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Notes of Healing: Music Therapy Program Helps Little Patients at Huntsville Hospital

Notes of Healing: Music Therapy Program Helps Little Patients at Huntsville Hospital

A young boy holds maracas and participates in the music therapy program during his visit to Huntsville Hospital.
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Huntsville Hospital for Women & Children can be a big place for its littlest patients, but that doesn’t mean it has be a scary one. Mixed in with the various whirs of machines and beeps of monitors, one might be surprised to hear the gentle strains of a guitar or the excited beats of a drum from the hospital’s music therapy program.

Kate Leonard, a music therapist at the hospital is called in to help kids with their anxiety over a procedure like a lab draw or IV placement. She says music therapy is the perfect way to make the hospital environment less scary for both kids and adults alike.

“Music is just such a powerful tool because it connects to our emotions and memory. It connects to so many different parts of our brain and it’s really just a way to bring healing and especially in the hospital environment, it’s non-threatening. It’s something to meet the child where they are,” Leonard said.

Music Therapy in Action

Although the goal is to help patients refocus and relax, the magic happens when they get lost in the music. Leonard says you can visibly see the difference in their vitals and in the way that they carry themselves after a session. And the truly magical part is that it can be beneficial to the parents or caregivers that are having to watch their child struggle.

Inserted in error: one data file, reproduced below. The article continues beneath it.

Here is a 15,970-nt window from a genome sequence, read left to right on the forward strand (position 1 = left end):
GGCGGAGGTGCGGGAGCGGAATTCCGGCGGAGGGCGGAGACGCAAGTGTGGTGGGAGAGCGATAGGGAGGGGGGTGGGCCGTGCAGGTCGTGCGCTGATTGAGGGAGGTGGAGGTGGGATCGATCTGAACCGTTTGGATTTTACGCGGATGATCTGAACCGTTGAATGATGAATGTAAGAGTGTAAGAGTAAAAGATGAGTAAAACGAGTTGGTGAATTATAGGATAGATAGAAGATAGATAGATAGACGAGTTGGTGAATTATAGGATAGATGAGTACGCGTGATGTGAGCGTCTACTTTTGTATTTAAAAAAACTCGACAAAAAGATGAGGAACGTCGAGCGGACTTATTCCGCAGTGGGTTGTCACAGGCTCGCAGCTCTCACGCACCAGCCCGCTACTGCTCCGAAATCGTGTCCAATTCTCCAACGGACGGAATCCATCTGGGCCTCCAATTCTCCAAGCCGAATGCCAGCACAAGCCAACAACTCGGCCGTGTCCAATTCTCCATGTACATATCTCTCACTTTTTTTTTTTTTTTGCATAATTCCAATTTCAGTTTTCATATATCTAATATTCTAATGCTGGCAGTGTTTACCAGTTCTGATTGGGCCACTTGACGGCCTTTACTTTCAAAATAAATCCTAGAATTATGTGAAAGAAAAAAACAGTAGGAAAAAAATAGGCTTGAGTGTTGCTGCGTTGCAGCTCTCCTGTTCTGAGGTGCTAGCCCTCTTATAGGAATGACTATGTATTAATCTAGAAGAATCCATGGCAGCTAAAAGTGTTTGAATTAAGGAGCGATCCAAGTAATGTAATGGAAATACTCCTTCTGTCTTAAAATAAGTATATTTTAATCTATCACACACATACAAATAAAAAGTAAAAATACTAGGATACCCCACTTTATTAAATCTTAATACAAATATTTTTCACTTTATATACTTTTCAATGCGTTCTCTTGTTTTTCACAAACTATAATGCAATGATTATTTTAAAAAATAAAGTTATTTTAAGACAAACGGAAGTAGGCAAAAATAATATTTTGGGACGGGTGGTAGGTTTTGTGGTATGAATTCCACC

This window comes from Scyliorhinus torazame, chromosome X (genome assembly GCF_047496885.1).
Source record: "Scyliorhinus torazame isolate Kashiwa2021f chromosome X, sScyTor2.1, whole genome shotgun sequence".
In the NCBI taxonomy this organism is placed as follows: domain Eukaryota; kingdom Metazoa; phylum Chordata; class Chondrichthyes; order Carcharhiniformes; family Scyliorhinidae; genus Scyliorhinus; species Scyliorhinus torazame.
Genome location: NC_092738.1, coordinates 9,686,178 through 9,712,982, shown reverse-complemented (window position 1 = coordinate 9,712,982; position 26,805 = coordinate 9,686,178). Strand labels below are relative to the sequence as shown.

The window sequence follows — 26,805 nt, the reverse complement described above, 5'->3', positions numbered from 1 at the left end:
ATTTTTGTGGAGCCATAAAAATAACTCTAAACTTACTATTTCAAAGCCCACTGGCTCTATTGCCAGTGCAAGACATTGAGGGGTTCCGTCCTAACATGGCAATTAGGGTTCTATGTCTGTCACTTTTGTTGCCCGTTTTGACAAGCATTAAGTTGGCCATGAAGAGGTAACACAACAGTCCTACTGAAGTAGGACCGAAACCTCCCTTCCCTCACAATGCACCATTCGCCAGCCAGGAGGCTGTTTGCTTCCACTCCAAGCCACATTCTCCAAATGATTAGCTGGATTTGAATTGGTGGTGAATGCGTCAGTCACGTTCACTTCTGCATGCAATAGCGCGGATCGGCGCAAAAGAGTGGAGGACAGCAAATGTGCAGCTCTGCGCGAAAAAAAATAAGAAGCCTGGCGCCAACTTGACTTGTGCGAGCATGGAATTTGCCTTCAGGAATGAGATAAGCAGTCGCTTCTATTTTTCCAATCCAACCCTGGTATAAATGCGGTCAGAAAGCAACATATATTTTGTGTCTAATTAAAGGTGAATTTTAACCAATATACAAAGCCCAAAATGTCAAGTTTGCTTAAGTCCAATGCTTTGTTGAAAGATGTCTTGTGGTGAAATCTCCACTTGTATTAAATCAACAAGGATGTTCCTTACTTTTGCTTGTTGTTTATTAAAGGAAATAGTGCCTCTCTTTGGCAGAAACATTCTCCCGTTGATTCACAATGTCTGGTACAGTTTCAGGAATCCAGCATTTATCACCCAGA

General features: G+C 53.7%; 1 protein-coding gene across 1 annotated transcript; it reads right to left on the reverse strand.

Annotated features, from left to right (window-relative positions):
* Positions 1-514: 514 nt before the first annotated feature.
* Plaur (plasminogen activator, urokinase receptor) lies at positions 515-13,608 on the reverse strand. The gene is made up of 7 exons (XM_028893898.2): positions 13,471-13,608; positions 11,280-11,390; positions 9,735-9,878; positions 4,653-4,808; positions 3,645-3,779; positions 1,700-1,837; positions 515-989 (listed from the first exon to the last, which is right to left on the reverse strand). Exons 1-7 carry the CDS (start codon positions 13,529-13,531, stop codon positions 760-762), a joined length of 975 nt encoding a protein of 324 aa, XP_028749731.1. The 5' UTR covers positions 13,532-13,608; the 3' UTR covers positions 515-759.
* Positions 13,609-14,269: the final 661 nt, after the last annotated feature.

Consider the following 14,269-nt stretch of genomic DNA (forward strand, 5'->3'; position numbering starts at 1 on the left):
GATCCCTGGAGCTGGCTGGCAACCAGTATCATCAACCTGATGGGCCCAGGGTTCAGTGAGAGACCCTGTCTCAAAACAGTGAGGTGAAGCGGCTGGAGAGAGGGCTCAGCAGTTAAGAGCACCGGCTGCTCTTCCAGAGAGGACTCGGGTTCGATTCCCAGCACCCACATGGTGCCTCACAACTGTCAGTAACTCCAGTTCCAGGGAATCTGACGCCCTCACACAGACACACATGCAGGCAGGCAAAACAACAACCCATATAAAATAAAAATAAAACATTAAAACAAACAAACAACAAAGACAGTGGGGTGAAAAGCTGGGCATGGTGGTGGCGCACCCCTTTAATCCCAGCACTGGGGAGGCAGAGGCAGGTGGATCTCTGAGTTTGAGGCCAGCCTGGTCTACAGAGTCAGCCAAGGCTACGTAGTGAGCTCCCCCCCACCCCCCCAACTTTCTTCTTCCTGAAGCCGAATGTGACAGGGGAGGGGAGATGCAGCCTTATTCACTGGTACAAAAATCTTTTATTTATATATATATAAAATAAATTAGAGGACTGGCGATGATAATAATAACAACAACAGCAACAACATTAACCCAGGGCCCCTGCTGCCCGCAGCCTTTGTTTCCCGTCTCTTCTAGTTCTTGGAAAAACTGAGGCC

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A typical music therapy session might include some time with Leonard or her team playing guitar and singing. She may also bring in a drum or keyboard for the child to make their own music or help them create their own song using GarageBand. After playing and being creative, she says the entire environment is changed.

An equally important facet of the music therapy program is providing end of life care. The program partners with the arts and healing program at the hospital to record a patient’s heartbeat and pair it with music that’s then placed in a handmade box as a keepsake for the family.

A NICU baby is hooked up to a pacifier activated lullaby device that plays music to encourage sucking behaviors.
A baby in the NICU at Huntsville Hospital benefits from a pacifier activated lullaby device.

Another special way that the music therapy program is used is in the NICU. The hospital’s tiniest of patients benefit from special pacifiers that teach them how to use their sucking reflex.

“I am using a device called the Pacifier Activated Lullaby device. I use this in the NICU to help premature infants learn proper sucking behaviors. As they suck on the pacifier, music plays in response and acts as a positive reinforcement. I also love recording parents’ voices on the device so that their baby can hear them and bond even when they are unable to be at the bedside,” Leonard said.


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Through music and creating together, Leonard says the program elevates patients’ healing. Beyond learning to play an instrument, the program aims to make a scary time easier for all involved. Learn more about Leonard and her music therapy team in the video above or on their website. You can also help support the program through donations.

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